Commentary on Toshâ€™s Pursuit of History, chapter 2
With the study of history naturally comes the question of the virtue of history, a question which is critically connected to the method in which we not only write history but also perceive the past. Two systems which seek to provide a utility of history are metahistory and the rejection of history. As we will observe, neither of these perspectives do service to the task of explaining the true complexities of the past and how they relate to the present.
A metahistorical approach seeks to impose an ideological lattice on the entire past in order to explain the present and future; it proposes that what we must study history in order to discover our destiny. Rather than reporting indifferently on the ancient past metahistories tend to include logic of cause often stemming from cultural and philosophical maxims. These latter maxims apply, at least to the proponents of the metahistorical account, to all of history and are the basis of why history has unfolded, and will continue to unfold, as it has. Essentially metahistories are tasked with answering the question of why does history unfold, why do nations go to war and why do human beings seek to fulfill desires; what is the cause of change.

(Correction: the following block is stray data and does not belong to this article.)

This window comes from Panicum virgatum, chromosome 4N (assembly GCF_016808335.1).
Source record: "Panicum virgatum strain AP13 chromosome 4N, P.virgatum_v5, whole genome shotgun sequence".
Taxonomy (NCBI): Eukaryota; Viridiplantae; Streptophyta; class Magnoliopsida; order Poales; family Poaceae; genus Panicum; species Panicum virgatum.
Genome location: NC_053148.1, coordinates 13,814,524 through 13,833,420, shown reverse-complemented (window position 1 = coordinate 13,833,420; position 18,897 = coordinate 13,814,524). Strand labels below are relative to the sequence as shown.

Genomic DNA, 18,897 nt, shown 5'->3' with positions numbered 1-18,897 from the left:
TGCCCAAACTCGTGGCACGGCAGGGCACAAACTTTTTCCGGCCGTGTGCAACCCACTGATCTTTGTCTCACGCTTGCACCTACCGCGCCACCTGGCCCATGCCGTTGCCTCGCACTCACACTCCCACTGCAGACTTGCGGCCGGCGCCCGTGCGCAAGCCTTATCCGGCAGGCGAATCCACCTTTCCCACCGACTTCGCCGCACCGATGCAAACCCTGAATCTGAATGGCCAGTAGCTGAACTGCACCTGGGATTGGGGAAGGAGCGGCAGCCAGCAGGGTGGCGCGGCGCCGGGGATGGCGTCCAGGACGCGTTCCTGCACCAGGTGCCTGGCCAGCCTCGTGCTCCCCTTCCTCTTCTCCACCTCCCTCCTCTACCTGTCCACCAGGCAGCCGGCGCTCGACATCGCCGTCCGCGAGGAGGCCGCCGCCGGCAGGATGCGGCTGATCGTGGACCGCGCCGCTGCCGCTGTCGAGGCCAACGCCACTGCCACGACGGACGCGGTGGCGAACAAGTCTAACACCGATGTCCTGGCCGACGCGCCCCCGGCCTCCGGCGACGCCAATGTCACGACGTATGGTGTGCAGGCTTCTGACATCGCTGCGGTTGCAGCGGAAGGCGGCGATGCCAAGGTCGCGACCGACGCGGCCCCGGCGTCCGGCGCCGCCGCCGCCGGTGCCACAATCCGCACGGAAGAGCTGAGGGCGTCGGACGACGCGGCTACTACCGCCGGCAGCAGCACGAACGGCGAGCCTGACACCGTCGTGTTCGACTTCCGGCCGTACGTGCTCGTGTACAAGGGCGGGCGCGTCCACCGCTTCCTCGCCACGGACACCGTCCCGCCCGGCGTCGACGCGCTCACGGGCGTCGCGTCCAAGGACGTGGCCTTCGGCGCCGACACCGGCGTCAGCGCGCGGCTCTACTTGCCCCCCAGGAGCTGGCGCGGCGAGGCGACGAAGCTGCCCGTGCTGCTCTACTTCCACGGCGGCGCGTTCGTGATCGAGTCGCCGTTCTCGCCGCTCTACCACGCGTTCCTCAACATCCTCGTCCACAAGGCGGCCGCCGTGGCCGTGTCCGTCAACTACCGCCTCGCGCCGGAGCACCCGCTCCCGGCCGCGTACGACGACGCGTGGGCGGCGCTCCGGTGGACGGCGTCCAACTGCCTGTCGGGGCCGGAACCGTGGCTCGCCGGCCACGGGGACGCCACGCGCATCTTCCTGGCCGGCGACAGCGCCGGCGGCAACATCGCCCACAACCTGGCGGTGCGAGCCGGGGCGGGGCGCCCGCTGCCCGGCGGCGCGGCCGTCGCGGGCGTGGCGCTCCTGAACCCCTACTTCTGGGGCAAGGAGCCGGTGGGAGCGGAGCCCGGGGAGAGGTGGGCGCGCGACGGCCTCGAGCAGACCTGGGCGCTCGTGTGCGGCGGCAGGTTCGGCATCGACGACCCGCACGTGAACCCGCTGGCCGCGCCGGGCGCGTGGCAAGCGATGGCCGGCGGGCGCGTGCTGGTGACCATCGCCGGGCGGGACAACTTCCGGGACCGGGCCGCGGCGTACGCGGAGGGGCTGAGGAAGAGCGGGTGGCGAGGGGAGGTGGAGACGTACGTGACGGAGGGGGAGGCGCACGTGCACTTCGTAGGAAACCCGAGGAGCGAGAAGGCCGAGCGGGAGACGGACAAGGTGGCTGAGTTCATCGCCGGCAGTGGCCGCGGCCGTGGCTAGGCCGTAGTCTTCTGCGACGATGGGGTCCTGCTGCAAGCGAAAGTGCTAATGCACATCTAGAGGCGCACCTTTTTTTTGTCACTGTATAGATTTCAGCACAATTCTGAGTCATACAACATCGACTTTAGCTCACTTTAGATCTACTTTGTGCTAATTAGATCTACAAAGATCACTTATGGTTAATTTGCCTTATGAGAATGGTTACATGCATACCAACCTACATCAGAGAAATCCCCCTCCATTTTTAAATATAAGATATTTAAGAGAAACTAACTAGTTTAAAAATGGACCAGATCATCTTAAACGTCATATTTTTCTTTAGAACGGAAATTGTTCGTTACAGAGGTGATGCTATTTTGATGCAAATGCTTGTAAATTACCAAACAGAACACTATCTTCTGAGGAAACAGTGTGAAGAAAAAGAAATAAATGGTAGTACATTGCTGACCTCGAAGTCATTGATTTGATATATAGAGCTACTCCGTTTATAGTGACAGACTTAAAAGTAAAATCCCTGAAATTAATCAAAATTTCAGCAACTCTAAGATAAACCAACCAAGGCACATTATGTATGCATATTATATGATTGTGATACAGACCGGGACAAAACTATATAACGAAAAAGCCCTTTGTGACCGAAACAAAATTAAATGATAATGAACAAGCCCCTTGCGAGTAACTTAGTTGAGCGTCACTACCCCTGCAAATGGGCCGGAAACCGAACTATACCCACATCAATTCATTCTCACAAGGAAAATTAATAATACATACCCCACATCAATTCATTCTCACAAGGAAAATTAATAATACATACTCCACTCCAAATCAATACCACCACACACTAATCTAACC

The Sumerians, for example, believed that as the cursed blood of Kingu, they were tasked with pleasing the gods by laboring in their stead as beasts and burden[i][ii], and so perceived the disasters and wars of the past (and indeed their current predicament) as punishment from on high. These people would have looked to the future as one of labor to the gods, a capricious lot that would strike them with flooding and locusts if they failed to work hard enough to satisfy them.